As I mentioned yesterday, I’ve been thinking a little more about how we define “healthy” and “unhealthy” foods. I think it’s a personal decision, just like it’s a personal decision to decide if eating the “right” foods is going to be something that we worry about. We give food an awful lot of power when we define them as “healthy” or “unhealthy” or “good” or “bad.” And giving food that label is something I’m not willing to do any more.
This post contains information about my own struggle with an eating disorder. It may be triggering as I will disclose information about weight loss (and numbers). Please do not read this if you feel like it will trigger negative feelings or disordered eating.
There was a time when, compounded by millions of other things, I had a very unhealthy relationship with food. As I think many of you know, I once weighed 235 pounds, and through exercise and diet, I managed to lose over 130 pounds. You read that correctly. I once weighed 100 pounds. And while that may have been a healthy weight for someone else, it wasn’t healthy for me.
Not because of how much I weighed. Eating disorders come in all shapes and sizes.
It was because of how I behaved. How I felt. And how food consumed my life.
I avoided anything that was “high calorie.” This meant avocados, oil, meat, cheese, nuts, and more. Those were bad foods.
I counted my calories obsessively. Despite 90+ minutes of exercise every single day, I rarely went over 1500 calories. I obsessed about food. I woke up thinking about my breakfast (which was exactly 300 calories) and then made myself wait until I was starving and shaky and got light-headed when I stood up before I’d like myself slowly eat a 100-calorie pack. But never before 11 am, despite waking up at 4 or 5 am. And then I didn’t get to eat lunch until 2 pm. I stretched out each meal as long as I could so I could enjoy it. And I was always thinking about what and when I got to eat next.
This food obsession didn’t start overnight. At first, I lost weight just through exercise, but as I lost weight, I became obsessed. I almost didn’t realize how skinny I’d became until people started making comments. Which is, by the way, not helpful. Telling me I was too skinny didn’t make me think that I should suddenly start eating like they did. At the end of the day, I had no idea how to eat differently.
I was never officially diagnosed with an eating disorder. But as people told me I should be eating, I started eating some of these banned foods. But my problem now was that when I started eating these foods, I couldn’t stop. These foods were banned to me, so giving in just a little meant I gave in all the way. I had labeled these foods as “bad” or “unhealthy” and so once I ate a little, I might as well eat it all, right? And so I would.
I’m not saying this thought process should make sense to you. In fact, I hope it doesn’t. But in an attempt to regain control over food and because, subconsciously, I knew that I was dangerously close to an unsafe weight, I started allowing myself to eat whatever I wanted one day a week. And on that day, I ate all of the banned foods. Donuts, cake, cookies, meat, cheese, everything. And so I started gaining weight, like everyone said I needed to.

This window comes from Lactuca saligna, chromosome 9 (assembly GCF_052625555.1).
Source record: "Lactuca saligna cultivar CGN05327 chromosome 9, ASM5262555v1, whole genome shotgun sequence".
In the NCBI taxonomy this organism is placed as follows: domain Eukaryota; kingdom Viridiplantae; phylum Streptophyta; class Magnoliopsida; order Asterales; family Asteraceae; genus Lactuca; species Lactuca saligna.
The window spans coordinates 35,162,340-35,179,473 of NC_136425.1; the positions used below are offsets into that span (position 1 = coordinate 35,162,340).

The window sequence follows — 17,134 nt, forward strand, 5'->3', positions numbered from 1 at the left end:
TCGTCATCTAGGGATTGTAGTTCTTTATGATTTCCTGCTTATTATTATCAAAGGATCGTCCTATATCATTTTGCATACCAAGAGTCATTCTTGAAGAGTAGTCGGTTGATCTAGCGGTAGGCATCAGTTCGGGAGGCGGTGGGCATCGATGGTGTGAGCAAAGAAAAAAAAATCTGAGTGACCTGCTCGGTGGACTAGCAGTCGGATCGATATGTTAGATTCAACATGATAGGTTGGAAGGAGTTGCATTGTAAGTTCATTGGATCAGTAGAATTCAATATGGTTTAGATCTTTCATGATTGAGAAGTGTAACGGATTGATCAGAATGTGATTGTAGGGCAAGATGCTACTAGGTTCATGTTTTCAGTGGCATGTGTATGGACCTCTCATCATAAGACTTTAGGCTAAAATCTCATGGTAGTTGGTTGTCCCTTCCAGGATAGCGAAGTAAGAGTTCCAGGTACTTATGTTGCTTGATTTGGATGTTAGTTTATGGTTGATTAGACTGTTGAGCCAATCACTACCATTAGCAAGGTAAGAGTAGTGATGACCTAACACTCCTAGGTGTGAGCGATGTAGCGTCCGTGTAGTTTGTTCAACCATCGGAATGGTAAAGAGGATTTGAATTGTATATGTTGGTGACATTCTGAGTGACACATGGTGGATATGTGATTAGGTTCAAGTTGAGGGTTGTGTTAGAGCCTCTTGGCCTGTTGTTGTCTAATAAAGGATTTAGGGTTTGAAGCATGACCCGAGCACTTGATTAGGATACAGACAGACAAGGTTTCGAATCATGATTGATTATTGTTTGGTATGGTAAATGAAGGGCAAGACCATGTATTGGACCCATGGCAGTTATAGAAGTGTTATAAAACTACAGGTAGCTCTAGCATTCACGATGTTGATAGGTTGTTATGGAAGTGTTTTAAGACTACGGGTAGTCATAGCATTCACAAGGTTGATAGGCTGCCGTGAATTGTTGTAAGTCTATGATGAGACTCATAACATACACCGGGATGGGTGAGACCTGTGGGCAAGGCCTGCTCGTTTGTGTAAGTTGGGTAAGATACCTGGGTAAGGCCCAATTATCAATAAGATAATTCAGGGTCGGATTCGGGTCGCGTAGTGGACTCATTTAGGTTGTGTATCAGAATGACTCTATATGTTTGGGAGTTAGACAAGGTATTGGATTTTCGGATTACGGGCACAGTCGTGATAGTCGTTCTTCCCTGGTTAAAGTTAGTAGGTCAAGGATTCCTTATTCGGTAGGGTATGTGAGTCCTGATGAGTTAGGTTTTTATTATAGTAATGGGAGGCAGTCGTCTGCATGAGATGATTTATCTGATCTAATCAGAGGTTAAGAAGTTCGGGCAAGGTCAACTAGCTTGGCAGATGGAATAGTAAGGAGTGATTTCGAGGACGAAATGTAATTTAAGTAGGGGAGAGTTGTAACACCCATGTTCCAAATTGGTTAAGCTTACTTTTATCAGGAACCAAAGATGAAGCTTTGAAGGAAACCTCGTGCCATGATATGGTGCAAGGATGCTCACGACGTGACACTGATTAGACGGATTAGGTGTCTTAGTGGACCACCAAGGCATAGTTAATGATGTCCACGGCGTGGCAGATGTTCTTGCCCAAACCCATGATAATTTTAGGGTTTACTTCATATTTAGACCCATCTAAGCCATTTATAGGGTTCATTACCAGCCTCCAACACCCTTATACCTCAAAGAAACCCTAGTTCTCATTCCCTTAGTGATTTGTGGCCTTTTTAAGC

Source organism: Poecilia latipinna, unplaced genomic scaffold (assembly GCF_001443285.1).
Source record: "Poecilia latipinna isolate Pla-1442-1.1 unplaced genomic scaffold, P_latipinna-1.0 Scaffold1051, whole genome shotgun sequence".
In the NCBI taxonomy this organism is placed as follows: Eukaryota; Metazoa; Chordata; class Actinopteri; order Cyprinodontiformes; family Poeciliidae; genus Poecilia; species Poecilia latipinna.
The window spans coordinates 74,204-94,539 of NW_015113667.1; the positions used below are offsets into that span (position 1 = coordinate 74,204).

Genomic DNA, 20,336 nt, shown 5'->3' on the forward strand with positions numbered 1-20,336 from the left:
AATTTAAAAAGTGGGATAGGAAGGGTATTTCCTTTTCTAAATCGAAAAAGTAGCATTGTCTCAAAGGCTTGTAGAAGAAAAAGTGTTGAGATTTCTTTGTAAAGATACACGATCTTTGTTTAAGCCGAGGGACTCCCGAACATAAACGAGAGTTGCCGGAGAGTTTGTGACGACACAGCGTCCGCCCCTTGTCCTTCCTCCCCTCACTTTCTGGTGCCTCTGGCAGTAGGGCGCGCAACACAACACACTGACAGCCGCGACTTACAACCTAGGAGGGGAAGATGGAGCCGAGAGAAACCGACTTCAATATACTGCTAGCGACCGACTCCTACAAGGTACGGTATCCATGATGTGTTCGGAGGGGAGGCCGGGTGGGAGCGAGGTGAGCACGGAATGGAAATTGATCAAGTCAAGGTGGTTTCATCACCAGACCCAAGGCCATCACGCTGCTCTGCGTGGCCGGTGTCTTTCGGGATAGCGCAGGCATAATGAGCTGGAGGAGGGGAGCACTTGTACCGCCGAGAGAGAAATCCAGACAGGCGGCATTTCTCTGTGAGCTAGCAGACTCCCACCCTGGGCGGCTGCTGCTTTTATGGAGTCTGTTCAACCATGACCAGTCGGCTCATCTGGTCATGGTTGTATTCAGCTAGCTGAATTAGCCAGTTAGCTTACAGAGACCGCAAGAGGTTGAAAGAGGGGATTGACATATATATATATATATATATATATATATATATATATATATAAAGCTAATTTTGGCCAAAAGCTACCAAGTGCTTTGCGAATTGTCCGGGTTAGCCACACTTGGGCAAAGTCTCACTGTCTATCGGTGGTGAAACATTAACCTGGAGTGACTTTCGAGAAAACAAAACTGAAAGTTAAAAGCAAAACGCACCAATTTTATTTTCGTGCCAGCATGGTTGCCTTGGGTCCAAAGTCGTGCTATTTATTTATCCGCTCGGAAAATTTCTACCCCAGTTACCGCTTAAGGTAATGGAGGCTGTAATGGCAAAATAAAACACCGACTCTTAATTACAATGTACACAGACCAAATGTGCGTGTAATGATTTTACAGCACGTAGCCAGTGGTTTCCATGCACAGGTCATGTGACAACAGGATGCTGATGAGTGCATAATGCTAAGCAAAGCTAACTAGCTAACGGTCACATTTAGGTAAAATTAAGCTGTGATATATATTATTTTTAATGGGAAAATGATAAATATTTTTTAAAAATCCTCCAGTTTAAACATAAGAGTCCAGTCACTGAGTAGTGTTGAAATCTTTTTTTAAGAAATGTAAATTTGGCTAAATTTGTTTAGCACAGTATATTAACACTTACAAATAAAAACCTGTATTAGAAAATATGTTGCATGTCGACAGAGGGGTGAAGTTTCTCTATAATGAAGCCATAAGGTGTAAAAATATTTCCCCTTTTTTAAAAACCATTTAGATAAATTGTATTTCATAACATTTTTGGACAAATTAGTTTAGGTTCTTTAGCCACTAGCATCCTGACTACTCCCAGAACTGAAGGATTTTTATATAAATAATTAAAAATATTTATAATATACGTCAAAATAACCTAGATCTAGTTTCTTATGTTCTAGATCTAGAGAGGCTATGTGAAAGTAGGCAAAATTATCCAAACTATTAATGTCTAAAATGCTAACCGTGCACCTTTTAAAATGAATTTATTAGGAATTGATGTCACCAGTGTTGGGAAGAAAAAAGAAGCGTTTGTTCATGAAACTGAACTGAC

But gaining weight was scary, and I tried to shut down those “eat whatever I want days” AKA “cheat days” but now I found myself eating those foods one day or meal a week in an “out of control” fashion. I’d compensate for those calories by restricting like crazy the other days. This perpetuated a cycle where I would eat “healthy” for six days a week and get so hungry that I way overate again, and then I’d “have” to restrict again to compensate for all those calories I’d consumed when I overate. It was a vicious cycle, and in so many ways, worse than when I just restricted food. The feelings of a lack of control, disgust, and self-loathing after I ate the food I thought I shouldn’t were so much worse (to me) then being hangry all the time. But I continued to gain weight until my family’s consensus was that I was healthy. They were happy.
You see, I looked healthy (or how they thought I should look) but really, I was just as unhealthy as before. Maybe worse.
And I wish I could say that all of those feelings are gone. I’d love to think that one day I’ll wake up and just have what I perceive to be a healthy relationship with food that I think everyone else but me has – but I think that this is a daily struggle for me. Some days it’s easier than others, and I’m in a much better place than I was a year or even six months ago. But I’m not “recovered.”
And that’s why labeling food as good or bad is so dangerous for me. When I think a food is bad, but I want it anyway and, heaven forbid, eat it anyway, then I feel horrible guilt after. And this will happen whether I eat a little or a lot because I see that food as “bad” and therefore, if I eat it, I am bad (or fat, or ugly, or stupid, or negative fill-in-the-blank). But if I can feel that food is just food, not “good” or “bad,” it loses a little of it’s power over me and how I feel about myself. And if I don’t base my self-worth on what I did or did not eat, that is a very positive, pro-recovery thing for me.
Although I didn’t come right out and say it, taking away value judgment of food like labeling them healthy or unhealthy was about me taking that power away from food for me and for all of us. We should not base how we feel about ourselves because of what we ate.
We deserve so much more than that. I deserve so much more than that.
For me, not labeling food as good or bad is about choosing to feel good about myself, my choices, and my life.